Emily Jenkins, a researcher and professor of nursing at the University of British Columbia who analyzed the survey results, explained over the phone that even among those “who reported they had adverse mental health impacts,” only 2.8 per cent had accessed virtual mental health services. “So even among those who we would expect could benefit from these types of resources, the use was quite low.”
Among those who reported not coping well at all or engaging in deliberate self-harm, usage of virtual resources rose to about 10.3 per cent. “But that was the highest. So still, only one in 10 people are using these resources with the most acute kinds of experience,” Jenkins added.
“It seems like one of the larger barriers in terms of why people aren’t using them is that they’re just unaware,” said Jenkins. “Other possible reasons include things like privacy or confidentiality concerns, or inability to get space alone to connect with these resources. For a small proportion of the population, there might be challenges with connectivity or access to the internet. And for some people, it’s just a matter of not feeling that they’re going to be effective in helping them.”
Navigating online services can be hard, and many people aren’t aware of how online, questionnaire-friendly therapies such as CBT can reshape thoughts. But research shows that these pragmatic routines can develop skills and strengthen neural pathways that help move individuals out of habitual negative thinking or sudden worry.
“For those with these challenging emotions that are very prevalent under COVID-19 circumstances, the [virtual programs] could be all that somebody might need to help strengthen coping skills and reorient some of the thought patterns they’re having,” Jenkins explained. And some online programs even offer counselling. “Bounceback, for example, does include some online coaching, so there are different resources that might meet different needs.”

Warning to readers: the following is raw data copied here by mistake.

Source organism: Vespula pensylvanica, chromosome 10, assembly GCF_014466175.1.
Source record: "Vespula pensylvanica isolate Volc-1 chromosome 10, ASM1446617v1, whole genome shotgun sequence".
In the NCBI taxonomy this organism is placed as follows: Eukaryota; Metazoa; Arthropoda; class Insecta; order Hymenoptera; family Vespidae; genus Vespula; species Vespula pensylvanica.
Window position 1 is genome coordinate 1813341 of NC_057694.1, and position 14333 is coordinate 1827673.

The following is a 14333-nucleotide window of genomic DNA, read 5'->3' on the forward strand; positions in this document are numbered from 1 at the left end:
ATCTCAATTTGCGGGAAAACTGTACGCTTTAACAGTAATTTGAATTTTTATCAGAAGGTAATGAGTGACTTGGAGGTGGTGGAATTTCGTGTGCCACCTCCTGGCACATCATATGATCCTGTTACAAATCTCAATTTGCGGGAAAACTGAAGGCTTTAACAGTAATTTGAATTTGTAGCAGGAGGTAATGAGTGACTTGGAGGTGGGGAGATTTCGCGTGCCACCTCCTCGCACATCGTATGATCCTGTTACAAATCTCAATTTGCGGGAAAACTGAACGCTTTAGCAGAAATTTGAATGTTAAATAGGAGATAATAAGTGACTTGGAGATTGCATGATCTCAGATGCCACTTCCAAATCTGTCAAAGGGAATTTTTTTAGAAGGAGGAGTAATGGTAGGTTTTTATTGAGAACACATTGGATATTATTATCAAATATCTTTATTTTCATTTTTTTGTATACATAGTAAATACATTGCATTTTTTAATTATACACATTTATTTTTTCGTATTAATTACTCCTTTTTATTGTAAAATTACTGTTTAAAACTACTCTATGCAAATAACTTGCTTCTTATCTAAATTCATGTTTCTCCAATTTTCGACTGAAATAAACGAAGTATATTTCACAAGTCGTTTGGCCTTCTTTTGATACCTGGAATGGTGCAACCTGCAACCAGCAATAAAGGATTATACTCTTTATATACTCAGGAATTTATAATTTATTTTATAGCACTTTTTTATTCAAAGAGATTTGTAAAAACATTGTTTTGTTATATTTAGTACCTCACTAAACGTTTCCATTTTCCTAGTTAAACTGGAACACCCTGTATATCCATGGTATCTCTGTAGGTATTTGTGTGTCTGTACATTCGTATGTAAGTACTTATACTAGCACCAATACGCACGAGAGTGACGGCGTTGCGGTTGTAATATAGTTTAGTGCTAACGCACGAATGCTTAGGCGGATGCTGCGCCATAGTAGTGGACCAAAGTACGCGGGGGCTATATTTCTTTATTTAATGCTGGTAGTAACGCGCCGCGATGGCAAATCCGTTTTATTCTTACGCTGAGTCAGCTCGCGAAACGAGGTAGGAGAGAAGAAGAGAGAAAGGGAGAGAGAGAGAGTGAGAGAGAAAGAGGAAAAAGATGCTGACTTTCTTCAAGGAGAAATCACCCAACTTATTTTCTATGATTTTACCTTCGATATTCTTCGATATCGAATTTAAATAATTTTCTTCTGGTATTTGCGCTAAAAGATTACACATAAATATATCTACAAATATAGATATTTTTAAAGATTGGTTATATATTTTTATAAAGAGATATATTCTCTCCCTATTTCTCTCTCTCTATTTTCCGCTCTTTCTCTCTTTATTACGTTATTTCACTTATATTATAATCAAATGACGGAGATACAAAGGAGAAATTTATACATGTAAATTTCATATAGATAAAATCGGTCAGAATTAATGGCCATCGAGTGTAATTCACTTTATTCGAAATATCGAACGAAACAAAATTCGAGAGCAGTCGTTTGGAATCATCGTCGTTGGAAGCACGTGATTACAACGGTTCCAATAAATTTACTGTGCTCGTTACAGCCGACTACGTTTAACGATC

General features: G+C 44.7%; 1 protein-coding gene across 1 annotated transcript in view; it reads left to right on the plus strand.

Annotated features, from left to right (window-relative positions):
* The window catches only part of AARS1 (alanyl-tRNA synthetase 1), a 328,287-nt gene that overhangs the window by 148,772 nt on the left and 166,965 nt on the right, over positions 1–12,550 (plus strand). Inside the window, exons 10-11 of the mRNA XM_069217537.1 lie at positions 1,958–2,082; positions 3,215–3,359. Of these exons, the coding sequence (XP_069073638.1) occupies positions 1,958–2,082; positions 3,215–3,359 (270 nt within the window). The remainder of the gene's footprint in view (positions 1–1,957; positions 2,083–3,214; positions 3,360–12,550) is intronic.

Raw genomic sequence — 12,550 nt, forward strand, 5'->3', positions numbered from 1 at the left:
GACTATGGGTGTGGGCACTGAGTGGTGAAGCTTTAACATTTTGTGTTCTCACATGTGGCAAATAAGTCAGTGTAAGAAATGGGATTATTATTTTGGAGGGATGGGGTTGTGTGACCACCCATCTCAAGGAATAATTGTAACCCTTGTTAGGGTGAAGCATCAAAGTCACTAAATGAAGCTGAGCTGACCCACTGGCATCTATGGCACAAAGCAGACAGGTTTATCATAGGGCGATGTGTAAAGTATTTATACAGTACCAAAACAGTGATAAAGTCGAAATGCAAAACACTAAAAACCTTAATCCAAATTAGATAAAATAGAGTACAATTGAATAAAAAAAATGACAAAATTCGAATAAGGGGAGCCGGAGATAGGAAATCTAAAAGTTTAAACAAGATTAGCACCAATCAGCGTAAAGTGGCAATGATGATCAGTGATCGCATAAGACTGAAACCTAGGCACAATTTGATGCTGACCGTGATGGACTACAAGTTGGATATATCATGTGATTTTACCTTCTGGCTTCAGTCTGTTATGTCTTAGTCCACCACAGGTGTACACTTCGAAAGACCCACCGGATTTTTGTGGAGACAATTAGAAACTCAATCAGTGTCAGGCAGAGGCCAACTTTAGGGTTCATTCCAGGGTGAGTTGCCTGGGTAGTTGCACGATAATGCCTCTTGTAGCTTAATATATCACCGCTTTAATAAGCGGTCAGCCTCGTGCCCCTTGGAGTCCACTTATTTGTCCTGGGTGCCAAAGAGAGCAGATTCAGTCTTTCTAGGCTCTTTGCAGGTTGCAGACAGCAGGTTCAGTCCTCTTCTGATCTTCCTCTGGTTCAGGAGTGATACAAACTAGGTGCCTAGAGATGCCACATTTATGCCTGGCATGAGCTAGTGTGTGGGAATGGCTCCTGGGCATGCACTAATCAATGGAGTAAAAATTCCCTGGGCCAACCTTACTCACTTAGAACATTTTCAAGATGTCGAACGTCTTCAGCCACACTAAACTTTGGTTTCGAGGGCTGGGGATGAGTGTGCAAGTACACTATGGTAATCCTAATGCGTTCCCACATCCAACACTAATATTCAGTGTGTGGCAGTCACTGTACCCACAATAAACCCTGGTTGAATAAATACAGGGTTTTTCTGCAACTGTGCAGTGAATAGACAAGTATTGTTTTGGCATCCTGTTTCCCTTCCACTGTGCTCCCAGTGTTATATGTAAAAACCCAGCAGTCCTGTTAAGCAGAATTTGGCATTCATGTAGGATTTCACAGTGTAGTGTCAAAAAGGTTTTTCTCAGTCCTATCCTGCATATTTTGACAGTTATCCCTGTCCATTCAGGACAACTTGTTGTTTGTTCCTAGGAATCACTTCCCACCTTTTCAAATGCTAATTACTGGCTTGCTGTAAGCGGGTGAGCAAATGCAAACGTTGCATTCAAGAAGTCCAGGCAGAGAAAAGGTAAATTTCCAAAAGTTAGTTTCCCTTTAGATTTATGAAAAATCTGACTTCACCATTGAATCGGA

But it raises the question of how people can find these services, she said. The goal is to “encourage people to access some of these resources that the government has invested in, because they have an evidence base behind them and because they’re accessible with no cost associated with them.”
These tools could serve as a critical mediation for those in urgent need of care, Jenkins explained.
“As we are in the midst of what appears to be a second wave across the country, people are being asked to quarantine and isolate, and there are lockdown and distancing orders in place. People can access [the online tools] even under these circumstances to help manage those stresses,” she added.
“You don’t necessarily need to have a mental health diagnosis or a mental health challenge per se to be able to benefit. These are really well aligned with those experiencing some of the broadest challenges within the pandemic, which would be increases in symptoms of stress, or anxious feelings, or low mood, or fear of the virus, job or food insecurity, economic uncertainty, loss of childcare-related support, gendered caregiving. So a lot of different experiences.”
Many people are struggling with these challenges (which Jenkins noted all fall under the category of social determinants of health), and it doesn’t mean they’re weak or different.
“[It’s] very common for people out there right now, and what this helps to highlight is that our mental health is so impacted by our everyday circumstances and conditions. Expecting that our heavy orientation in mental health toward [expensive] treatment systems and pharmaceuticals and that kind of thing aren’t going to cut it for these types of experiences, so I think this is one reason why having some access that’s free and online for people, when they’re available to connect with it, is really important.”
For Vanessa Newman, change can’t come soon enough.
“I believe mental health is something to take seriously, and that it is not discussed enough, or paid enough attention,” she said.
“I hope this pandemic will bring improvements to the health care system as far as mental health coverage, and that someday, we [all] periodically get mental health assessments — just like we get medical assessments.”